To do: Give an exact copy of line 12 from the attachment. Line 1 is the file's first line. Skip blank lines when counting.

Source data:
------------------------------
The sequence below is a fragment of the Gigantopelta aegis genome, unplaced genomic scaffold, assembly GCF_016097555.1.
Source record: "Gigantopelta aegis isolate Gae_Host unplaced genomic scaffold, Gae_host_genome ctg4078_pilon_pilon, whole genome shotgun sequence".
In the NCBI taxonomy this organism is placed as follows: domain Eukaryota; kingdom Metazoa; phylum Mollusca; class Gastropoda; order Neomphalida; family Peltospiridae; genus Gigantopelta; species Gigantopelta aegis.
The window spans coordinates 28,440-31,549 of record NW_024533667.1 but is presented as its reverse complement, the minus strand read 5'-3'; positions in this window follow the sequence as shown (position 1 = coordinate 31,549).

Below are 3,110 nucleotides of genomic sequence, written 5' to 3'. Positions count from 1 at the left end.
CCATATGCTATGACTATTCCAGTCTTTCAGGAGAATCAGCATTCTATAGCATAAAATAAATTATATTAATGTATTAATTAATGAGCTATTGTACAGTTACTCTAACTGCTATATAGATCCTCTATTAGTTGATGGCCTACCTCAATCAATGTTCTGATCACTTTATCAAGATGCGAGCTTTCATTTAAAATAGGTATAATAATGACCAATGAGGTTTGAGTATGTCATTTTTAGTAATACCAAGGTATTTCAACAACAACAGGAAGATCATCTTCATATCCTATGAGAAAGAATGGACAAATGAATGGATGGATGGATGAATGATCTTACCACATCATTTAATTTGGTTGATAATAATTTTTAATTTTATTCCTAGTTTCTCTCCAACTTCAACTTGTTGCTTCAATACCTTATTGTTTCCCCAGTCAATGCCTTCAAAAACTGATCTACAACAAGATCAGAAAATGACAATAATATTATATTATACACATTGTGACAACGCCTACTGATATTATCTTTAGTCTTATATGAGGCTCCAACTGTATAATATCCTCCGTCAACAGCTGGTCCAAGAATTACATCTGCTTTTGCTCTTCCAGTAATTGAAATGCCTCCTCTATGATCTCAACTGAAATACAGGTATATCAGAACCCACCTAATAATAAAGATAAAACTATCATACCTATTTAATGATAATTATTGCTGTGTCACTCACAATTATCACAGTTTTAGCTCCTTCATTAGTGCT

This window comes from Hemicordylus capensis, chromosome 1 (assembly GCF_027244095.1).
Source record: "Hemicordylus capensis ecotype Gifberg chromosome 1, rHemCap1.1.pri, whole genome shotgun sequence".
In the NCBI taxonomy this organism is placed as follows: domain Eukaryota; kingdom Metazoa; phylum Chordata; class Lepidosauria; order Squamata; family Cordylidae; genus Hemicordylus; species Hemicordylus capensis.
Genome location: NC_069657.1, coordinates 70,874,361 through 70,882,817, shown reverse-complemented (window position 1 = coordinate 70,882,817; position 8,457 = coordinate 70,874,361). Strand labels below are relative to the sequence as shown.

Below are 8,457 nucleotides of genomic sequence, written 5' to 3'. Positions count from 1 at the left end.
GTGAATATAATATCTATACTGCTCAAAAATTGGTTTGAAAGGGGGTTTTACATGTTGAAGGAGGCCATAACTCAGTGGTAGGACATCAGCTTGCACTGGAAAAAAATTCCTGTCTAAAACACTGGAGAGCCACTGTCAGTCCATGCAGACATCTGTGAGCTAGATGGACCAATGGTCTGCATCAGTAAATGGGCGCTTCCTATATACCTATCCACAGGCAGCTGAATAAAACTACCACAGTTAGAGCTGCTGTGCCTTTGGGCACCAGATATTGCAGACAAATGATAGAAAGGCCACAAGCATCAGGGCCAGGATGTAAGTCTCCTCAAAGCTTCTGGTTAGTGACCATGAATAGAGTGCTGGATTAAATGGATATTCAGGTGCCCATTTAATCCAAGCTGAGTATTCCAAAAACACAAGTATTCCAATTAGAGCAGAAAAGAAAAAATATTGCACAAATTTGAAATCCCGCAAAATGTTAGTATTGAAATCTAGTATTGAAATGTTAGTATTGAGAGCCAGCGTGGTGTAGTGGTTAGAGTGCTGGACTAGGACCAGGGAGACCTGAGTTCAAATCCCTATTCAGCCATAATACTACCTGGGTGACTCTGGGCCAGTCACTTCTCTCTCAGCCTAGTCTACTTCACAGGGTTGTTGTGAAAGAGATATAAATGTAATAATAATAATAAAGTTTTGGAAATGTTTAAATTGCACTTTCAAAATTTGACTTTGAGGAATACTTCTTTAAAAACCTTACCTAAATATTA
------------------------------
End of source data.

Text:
GTGAATATAATATCTATACTGCTCAAAAATTGGTTTGAAAGGGGGTTTTACATGTTGAAGGAGGCCATAACTCAGTGGTAGGACATCAGCTTGCACTGGAAAAAAATTCCTGTCTAAAACACTGGAGAGCCACTGTCAGTCCATGCAGACATCTGTGAGCTAGATGGACCAATGGTCTGCATCAGTAAATGGGCGCTTCCTATATACCTATCCACAGGCAGCTGAATAAAACTACCACAGTTAGAGCTGCTGTGCCTTTGGGCACCAGATATTGCAGACAAATGATAGAAAGGCCACAAGCATCAGGGCCAGGATGTAAGTCTCCTCAAAGCTTCTGGTTAGTGACCATGAATAGAGTGCTGGATTAAATGGATATTCAGGTGCCCATTTAATCCAAGCTGAGTATTCCAAAAACACAAGTATTCCAATTAGAGCAGAAAAGAAAAAATATTGCACAAATTTGAAATCCCGCAAAATGTTAGTATTGAAATCTAGTATTGAAATGTTAGTATTGAGAGCCAGCGTGGTGTAGTGGTTAGAGTGCTGGACTAGGACCAGGGAGACCTGAGTTCAAATCCCTATTCAGCCATAATACTACCTGGGTGACTCTGGGCCAGTCACTTCTCTCTCAGCCTAGTCTACTTCACAGGGTTGTTGTGAAAGAGATATAAATGTAATAATAATAATAAAGTTTTGGAAATGTTTAAATTGCACTTTCAAAATTTGACTTTGAGGAATACTTCTTTAAAAACCTTACCTAAATATTA